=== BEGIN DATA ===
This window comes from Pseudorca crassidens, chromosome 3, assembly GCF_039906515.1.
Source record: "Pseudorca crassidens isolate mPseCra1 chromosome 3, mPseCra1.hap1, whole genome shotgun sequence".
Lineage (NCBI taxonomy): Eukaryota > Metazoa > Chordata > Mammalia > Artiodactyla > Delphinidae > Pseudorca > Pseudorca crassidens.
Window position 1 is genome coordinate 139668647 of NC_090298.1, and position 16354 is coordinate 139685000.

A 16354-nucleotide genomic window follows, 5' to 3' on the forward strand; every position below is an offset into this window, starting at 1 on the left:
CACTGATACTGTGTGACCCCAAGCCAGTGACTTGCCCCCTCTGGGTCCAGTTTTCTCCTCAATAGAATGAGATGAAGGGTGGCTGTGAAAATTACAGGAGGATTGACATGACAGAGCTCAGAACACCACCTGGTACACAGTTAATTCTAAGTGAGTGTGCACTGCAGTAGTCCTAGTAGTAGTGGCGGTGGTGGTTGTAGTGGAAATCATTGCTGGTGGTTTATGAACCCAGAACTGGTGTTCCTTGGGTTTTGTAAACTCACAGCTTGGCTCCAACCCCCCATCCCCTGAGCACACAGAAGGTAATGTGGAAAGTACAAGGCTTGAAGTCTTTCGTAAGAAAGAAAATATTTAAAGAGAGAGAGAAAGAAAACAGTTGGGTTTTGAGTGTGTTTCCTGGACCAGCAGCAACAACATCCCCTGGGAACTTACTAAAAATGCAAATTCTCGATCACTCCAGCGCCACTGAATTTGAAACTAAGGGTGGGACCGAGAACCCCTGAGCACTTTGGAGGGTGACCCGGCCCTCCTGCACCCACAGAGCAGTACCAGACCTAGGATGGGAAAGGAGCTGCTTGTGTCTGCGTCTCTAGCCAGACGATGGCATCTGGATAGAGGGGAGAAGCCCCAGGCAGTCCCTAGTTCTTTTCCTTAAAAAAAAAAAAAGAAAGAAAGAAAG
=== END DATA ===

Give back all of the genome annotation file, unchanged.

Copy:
This window comes from Pseudorca crassidens, chromosome 3, assembly GCF_039906515.1.
Source record: "Pseudorca crassidens isolate mPseCra1 chromosome 3, mPseCra1.hap1, whole genome shotgun sequence".
Lineage (NCBI taxonomy): Eukaryota > Metazoa > Chordata > Mammalia > Artiodactyla > Delphinidae > Pseudorca > Pseudorca crassidens.
Window position 1 is genome coordinate 139668647 of NC_090298.1, and position 16354 is coordinate 139685000.

A 16354-nucleotide genomic window follows, 5' to 3' on the forward strand; every position below is an offset into this window, starting at 1 on the left:
CACTGATACTGTGTGACCCCAAGCCAGTGACTTGCCCCCTCTGGGTCCAGTTTTCTCCTCAATAGAATGAGATGAAGGGTGGCTGTGAAAATTACAGGAGGATTGACATGACAGAGCTCAGAACACCACCTGGTACACAGTTAATTCTAAGTGAGTGTGCACTGCAGTAGTCCTAGTAGTAGTGGCGGTGGTGGTTGTAGTGGAAATCATTGCTGGTGGTTTATGAACCCAGAACTGGTGTTCCTTGGGTTTTGTAAACTCACAGCTTGGCTCCAACCCCCCATCCCCTGAGCACACAGAAGGTAATGTGGAAAGTACAAGGCTTGAAGTCTTTCGTAAGAAAGAAAATATTTAAAGAGAGAGAGAAAGAAAACAGTTGGGTTTTGAGTGTGTTTCCTGGACCAGCAGCAACAACATCCCCTGGGAACTTACTAAAAATGCAAATTCTCGATCACTCCAGCGCCACTGAATTTGAAACTAAGGGTGGGACCGAGAACCCCTGAGCACTTTGGAGGGTGACCCGGCCCTCCTGCACCCACAGAGCAGTACCAGACCTAGGATGGGAAAGGAGCTGCTTGTGTCTGCGTCTCTAGCCAGACGATGGCATCTGGATAGAGGGGAGAAGCCCCAGGCAGTCCCTAGTTCTTTTCCTTAAAAAAAAAAAAAGAAAGAAAGAAAG